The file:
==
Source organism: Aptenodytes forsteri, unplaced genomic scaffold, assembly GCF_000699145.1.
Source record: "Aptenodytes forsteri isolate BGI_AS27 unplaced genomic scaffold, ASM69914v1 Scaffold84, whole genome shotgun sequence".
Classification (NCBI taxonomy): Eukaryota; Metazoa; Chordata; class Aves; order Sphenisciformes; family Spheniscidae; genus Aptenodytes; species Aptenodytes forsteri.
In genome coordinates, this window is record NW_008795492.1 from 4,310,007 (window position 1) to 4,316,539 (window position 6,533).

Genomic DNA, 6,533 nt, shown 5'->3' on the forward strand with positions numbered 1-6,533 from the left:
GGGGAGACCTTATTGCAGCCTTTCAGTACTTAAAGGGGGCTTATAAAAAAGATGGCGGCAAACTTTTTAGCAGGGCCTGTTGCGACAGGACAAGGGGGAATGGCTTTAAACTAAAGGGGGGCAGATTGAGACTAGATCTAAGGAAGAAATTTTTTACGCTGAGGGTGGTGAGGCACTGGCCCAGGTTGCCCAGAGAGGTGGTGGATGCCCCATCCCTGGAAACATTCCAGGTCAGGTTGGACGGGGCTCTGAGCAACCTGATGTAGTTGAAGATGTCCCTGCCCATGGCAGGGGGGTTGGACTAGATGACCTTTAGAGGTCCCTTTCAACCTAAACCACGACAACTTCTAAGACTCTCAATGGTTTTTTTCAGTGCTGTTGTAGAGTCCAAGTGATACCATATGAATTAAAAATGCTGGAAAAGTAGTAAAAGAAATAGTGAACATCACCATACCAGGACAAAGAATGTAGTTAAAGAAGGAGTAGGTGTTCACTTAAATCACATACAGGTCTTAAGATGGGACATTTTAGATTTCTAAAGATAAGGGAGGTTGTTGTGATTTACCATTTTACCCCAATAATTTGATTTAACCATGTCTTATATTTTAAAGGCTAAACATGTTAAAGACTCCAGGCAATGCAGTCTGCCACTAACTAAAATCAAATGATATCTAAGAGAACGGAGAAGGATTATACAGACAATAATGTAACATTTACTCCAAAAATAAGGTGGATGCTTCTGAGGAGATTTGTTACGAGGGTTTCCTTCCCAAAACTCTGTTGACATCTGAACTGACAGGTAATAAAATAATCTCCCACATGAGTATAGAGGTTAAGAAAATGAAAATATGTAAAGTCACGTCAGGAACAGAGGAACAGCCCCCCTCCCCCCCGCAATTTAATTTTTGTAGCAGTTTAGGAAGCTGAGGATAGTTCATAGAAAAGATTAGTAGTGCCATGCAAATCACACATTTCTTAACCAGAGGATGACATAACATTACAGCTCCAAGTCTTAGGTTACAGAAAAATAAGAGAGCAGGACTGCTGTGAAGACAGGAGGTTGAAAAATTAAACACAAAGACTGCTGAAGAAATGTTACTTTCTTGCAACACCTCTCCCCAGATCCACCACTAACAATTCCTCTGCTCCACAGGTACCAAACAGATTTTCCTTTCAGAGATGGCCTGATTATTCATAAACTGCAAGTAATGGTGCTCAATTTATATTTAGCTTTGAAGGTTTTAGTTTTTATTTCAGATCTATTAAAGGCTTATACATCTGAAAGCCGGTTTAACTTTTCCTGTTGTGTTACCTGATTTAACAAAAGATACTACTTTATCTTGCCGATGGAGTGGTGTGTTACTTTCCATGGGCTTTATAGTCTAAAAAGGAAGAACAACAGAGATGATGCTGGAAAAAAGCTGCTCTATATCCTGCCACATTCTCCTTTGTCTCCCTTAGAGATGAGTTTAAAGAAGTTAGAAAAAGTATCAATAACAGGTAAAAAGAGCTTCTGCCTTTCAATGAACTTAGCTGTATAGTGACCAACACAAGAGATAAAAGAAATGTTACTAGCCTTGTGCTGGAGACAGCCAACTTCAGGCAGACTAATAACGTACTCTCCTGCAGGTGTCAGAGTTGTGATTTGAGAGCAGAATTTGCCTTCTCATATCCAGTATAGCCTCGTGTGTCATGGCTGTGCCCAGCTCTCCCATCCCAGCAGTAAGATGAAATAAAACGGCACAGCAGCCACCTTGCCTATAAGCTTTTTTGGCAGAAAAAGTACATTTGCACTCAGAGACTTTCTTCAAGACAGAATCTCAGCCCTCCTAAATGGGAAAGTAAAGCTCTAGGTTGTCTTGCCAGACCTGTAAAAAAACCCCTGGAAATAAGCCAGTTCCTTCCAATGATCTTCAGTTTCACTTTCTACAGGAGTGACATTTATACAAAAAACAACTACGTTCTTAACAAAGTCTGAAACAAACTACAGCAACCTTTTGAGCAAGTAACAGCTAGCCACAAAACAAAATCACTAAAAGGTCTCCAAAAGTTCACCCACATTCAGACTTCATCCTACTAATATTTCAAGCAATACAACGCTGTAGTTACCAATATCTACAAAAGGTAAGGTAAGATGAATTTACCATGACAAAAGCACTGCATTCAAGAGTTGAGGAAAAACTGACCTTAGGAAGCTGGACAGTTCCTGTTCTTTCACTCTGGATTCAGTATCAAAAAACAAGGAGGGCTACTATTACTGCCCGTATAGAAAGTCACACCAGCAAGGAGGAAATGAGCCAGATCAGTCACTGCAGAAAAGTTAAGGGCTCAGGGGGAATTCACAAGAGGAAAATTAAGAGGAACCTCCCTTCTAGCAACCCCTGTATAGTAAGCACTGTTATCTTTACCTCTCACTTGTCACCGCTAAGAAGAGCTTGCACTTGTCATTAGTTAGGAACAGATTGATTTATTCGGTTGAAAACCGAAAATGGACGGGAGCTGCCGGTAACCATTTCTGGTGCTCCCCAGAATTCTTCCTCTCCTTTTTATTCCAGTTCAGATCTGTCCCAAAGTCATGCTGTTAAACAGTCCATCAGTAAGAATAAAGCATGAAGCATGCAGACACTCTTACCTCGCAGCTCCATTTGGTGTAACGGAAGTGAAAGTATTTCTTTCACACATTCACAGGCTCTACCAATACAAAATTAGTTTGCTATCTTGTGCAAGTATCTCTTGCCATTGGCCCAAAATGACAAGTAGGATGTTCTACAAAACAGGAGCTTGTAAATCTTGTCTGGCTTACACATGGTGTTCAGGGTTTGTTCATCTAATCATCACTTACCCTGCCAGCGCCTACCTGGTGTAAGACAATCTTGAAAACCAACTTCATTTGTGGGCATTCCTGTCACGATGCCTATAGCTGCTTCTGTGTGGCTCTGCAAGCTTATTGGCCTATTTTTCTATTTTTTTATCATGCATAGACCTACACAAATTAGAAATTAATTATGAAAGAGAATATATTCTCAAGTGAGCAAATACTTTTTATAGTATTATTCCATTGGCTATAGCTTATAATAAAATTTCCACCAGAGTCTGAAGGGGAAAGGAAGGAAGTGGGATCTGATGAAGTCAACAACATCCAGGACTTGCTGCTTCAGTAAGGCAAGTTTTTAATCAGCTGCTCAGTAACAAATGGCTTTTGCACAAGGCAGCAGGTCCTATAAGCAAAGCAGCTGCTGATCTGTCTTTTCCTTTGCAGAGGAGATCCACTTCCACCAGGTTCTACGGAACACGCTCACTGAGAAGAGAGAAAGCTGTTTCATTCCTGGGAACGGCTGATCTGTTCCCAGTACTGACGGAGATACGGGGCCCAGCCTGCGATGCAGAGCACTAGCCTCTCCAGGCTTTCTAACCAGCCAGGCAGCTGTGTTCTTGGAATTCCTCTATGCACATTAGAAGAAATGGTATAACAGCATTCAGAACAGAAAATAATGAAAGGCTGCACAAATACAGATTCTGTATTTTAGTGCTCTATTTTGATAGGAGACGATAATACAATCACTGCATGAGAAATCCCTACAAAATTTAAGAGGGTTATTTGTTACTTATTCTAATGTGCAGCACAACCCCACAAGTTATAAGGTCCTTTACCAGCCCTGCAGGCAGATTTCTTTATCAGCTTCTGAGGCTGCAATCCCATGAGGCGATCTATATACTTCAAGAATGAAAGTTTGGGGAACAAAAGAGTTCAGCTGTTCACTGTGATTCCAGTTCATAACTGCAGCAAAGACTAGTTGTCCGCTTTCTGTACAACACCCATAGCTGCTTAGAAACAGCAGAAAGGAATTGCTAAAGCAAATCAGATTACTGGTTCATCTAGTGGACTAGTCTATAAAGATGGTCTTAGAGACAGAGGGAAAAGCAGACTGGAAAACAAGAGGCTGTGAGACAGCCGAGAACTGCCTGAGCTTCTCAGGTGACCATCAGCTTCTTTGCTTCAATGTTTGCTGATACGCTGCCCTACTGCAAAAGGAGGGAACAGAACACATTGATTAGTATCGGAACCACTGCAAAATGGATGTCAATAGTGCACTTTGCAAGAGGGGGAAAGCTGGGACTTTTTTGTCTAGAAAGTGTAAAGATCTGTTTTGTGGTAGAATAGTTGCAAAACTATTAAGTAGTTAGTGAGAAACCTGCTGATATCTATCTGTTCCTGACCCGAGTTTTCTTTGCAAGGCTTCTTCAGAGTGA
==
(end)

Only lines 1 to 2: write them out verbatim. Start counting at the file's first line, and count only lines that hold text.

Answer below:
Source organism: Aptenodytes forsteri, unplaced genomic scaffold, assembly GCF_000699145.1.
Source record: "Aptenodytes forsteri isolate BGI_AS27 unplaced genomic scaffold, ASM69914v1 Scaffold84, whole genome shotgun sequence".